Managing Your Internet Of  

This is yet another note to self on setting up my home network to isolate ‘smart’ and other IoT devices into isolated networks in their own subnets, but having a functional UX for the family.


End Goal

Here’s an outline of the end goal in ASCII art:

                                               / WLAN B1 ( - Miscl. Devices
ISP -- Gateway/Router-A ---- Gateway/Router-B ---- WLAN B2 ( - IoT Devices
             |                  (DD-WRT)      \
             |              []    \ LAN B3 (
          WLAN A1                                    |          |
       (                             AppleTV   Chromecast
       |     |     |
       Mobile Phones

Choosing a version of DD-WRT

The version of firmware recommended on DD-WRT’s router database is quite a bit dated, and using the bleeding edge beta from the forums isn’t always dependable, so I’ve recently started picking up builds recommended on flashrouter.

Virtual Interface (WLAN) and VLAN Setup

Router-B runs DD-WRT firmware in the Gateway mode. The basic setup itself is a straight forward adaptation of Guest Wi-Fi setup on dd-wrt wiki. Basically, Wireless > Basic Settings > new Virtual interface with AP Isolation enabled, and running a Unbridged network configuration with NAT, Net Isolation and DNS redirection enabled. In addition, I have a VLAN setup for LAN B3 with one of the physical LAN ports on the router. Similar configuration for the VLAN, can be configured under Setup > Networking. The IP Address/subnet here will be that of the interface, eg. 10.x.y.z/24. At the bottom of Setup > Networking > DHCPD, I setup a different DHCPD for each of the WLANs, and VLAN.

Virtual Interface Setup

mDNS Setup for Media Devices

These rely on mDNS broadcasts to allow client devices to discover services. However, by default these broadcasts don’t are local to the subnet of the (AppleTV/Chromecast) device. A solution for cross subnet/interface broadcasts would be the avahi-daemon. Fortunately, DD-WRT supports installing tools such as this via Entware opkg command. I have Entware running off a tiny flash drive setup as described in installing Entware followed by opkg update && opkg upgrade && opkg install avahi-utils. Here’s my /opt/etc/avahi/avahi-daemon.conf 1:






This snippet in Administration > Commands > Save Startup will auto start avahi-daemon:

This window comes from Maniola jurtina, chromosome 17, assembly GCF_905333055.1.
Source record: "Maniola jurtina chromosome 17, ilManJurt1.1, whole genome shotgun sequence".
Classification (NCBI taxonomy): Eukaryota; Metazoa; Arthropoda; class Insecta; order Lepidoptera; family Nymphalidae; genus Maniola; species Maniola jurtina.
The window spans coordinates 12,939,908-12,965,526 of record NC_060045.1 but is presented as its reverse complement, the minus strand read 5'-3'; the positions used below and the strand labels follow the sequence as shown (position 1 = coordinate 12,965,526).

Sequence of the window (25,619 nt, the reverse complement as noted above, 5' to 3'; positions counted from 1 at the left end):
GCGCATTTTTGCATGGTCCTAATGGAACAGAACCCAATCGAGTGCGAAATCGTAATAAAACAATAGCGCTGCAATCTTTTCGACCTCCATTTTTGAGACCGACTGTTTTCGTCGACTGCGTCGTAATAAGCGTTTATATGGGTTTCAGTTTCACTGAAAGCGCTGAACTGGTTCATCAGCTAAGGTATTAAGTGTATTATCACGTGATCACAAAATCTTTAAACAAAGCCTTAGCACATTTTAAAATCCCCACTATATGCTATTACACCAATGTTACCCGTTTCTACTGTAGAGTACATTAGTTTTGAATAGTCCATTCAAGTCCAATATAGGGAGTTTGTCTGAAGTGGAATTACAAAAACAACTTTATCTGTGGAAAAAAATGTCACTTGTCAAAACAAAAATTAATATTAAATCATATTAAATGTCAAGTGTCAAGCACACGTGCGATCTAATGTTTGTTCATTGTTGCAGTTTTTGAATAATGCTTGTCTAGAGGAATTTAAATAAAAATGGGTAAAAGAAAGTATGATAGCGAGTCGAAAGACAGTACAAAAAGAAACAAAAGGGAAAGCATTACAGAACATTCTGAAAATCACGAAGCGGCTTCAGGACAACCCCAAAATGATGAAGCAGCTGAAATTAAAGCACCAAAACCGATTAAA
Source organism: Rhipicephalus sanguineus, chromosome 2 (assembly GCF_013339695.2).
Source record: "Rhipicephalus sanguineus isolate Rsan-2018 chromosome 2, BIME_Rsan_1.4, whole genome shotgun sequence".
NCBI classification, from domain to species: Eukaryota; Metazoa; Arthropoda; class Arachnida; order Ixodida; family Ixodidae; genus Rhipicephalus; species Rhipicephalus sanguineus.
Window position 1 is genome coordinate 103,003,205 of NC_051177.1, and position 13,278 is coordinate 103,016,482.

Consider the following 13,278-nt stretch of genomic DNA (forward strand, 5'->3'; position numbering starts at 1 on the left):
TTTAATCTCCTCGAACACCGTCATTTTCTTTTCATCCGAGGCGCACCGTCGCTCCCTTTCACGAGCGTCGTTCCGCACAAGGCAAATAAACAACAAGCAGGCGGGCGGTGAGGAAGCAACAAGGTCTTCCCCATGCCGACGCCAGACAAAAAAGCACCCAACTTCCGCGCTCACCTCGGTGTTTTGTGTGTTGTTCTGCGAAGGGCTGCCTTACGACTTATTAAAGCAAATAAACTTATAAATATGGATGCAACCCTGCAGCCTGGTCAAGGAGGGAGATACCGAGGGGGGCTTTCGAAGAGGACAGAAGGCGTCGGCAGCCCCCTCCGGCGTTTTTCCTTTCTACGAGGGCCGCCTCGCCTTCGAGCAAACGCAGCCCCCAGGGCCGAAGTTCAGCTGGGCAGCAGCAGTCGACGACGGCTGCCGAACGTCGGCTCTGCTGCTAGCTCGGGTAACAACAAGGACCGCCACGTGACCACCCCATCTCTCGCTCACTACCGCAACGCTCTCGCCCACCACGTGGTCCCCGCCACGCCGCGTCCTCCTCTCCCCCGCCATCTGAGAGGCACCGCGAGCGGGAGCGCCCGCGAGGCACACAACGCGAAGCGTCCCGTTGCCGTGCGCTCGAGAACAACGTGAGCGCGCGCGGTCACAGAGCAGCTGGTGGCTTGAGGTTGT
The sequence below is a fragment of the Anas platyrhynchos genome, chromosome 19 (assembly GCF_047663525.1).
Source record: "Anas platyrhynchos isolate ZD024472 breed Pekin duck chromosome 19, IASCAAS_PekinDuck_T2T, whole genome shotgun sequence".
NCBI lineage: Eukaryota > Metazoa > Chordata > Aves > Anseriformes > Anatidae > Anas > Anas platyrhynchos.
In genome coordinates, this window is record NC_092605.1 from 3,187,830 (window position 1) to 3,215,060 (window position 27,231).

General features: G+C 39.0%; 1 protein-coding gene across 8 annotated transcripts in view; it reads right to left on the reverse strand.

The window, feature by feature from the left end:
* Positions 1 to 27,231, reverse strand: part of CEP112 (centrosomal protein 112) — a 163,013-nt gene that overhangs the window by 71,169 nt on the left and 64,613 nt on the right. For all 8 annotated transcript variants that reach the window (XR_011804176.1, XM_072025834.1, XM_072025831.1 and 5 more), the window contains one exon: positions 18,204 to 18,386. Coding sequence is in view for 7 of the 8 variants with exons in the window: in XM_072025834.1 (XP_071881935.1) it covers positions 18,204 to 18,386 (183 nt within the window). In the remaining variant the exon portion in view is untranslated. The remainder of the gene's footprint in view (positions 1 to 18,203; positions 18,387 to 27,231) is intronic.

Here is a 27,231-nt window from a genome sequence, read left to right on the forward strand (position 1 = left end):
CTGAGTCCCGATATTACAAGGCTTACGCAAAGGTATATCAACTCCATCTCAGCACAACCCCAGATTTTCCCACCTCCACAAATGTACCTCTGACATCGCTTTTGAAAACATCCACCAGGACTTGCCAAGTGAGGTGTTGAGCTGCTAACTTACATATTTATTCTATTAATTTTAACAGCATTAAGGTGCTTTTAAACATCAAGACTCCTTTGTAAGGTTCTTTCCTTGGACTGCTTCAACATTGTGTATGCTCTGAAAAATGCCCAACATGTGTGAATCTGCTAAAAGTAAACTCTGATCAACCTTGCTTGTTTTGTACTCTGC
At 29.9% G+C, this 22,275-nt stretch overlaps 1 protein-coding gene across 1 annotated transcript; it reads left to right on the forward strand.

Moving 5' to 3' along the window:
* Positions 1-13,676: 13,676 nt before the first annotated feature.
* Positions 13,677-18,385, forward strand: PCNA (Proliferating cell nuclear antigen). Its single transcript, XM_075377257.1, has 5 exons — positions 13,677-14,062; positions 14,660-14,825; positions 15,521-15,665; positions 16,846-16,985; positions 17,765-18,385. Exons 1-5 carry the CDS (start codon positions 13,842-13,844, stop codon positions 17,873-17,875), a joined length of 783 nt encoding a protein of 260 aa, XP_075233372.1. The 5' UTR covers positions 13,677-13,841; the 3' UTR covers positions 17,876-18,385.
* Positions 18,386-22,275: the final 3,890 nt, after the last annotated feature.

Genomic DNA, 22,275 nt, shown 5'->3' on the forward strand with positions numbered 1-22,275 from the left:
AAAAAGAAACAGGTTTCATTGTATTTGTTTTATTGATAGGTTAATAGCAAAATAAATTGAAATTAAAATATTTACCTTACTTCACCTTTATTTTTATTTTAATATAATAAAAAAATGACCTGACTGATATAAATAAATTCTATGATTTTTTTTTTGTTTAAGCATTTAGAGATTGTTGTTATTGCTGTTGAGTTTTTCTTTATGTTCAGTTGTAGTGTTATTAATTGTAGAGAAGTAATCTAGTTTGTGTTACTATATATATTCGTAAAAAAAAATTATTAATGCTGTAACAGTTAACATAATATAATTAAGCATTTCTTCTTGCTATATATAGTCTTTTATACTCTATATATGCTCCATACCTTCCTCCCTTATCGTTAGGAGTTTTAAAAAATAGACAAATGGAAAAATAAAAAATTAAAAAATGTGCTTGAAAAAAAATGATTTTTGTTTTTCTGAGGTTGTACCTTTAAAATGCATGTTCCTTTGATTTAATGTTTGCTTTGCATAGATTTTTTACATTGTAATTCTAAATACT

# Start avahi/mDNS
echo "nogroup:x:114:nobody" >> /etc/group
/opt/etc/init.d/rc.unslung start

And save the following with ‘Save Firewall’. [The TTL bit was a nice find][1].

# Chromecast/AppleTV mDNS advertisements on vlan6 (AppleTV/Chromecast), from WAN
iptables -I INPUT -p udp --dport 1900 -i `get_wanface` -j ACCEPT
iptables -I INPUT -p udp --dport 1900 -i vlan6 -j ACCEPT
iptables -I FORWARD -p udp --dport 5353 -i `get_wanface` -j ACCEPT
iptables -I FORWARD -p udp --dport 5353 -i vlan6 -j ACCEPT
iptables -I INPUT -p udp --dport 5353 -i `get_wanface` -j ACCEPT
iptables -I INPUT -p udp --dport 5353 -i vlan6 -j ACCEPT

# Increase IP TTL so it can go an extra hop
iptables -t mangle -A PREROUTING -d -j TTL --ttl-inc 1
iptables -t mangle -A PREROUTING -d -j TTL --ttl-inc 1

I verified avahi-daemon/mDNS working by firing up Tildesoft’s Discovery app and looking for my devices and also by firing up YouTube app for casting and the phone’s AirPlay to mirror the screen. The devices are now discoverable by phones and other clients.

However, the actual AirPlay mirroring and casting don’t work :-)

Static Route

mDNS discovery responses contain the IP/Port of the service so clients know how to reach these devices.


Starting with a simple traceroute in WLAN A1 in subnet, it was clear that the network did not know how to route the packets destined for So a friend suggested adding a static route in Gateway/Router-A for packets bound to with Gateway And traceroute went until the gateway, and stopped at that with 100% packet loss.


The final piece of the puzzle was in figuring out the firewall rules. I started off with a catchall rule that accepted all forwarded traffic to vlan2 (which is the default WAN interface on DD-WRT devices; run get_wanface in an SSH session into your router to check).

Then I added ports 8008, 8009, and high ports as a FORWARD rule, an adaptation from 2, including this to the ‘Save Firewall’ script. Note that I had also added TCP ports based on a packet type from a Wireshark packet capture of the session that failed to connect with firewall enabled for UDP packets.

# Punch a hole out of the router into the private 'WAN'
iptables -I FORWARD -i vlan2 -p tcp --dport 7000 -j ACCEPT
iptables -I FORWARD -i vlan2 -p tcp -m multiport --sports 32768:61000 -m multiport --dports 32768:61000 -j ACCEPT
iptables -I FORWARD -i vlan2 -p tcp -m multiport --dports 8008:8009 -j ACCEPT
# van6: Media Center
iptables -I FORWARD -i vlan6 -p tcp --dport 7000 -j ACCEPT
iptables -I FORWARD -i vlan6 -p tcp -m multiport --sports 32768:61000 -m multiport --dports 32768:61000 -j ACCEPT
iptables -I FORWARD -i vlan6 -p tcp -m multiport --dports 8008:8009 -j ACCEPT

### Caveat We have some early Wemo light switches which did not really play nice with AP and Net Isolation on the Virtual Interfaces, so for the corresponding VAP, these are disabled.


And, that’s all folks. With this, I have devices isolated in their own networks/subnets that are firewalled off, but still usable across subnets for casting/AirPlay mirroring.


Thanks to the DD-WRT contributors, community for the very usable software and readable documentation. Thank you to the authors of and for the very helpful tips. Many thanks to @zyxmon and @ryzhovau of Entware for quickly fixing a bug with avahi-utils on DD-WRT.

And of course, to my family, for bearing with many, many, many network disruptions!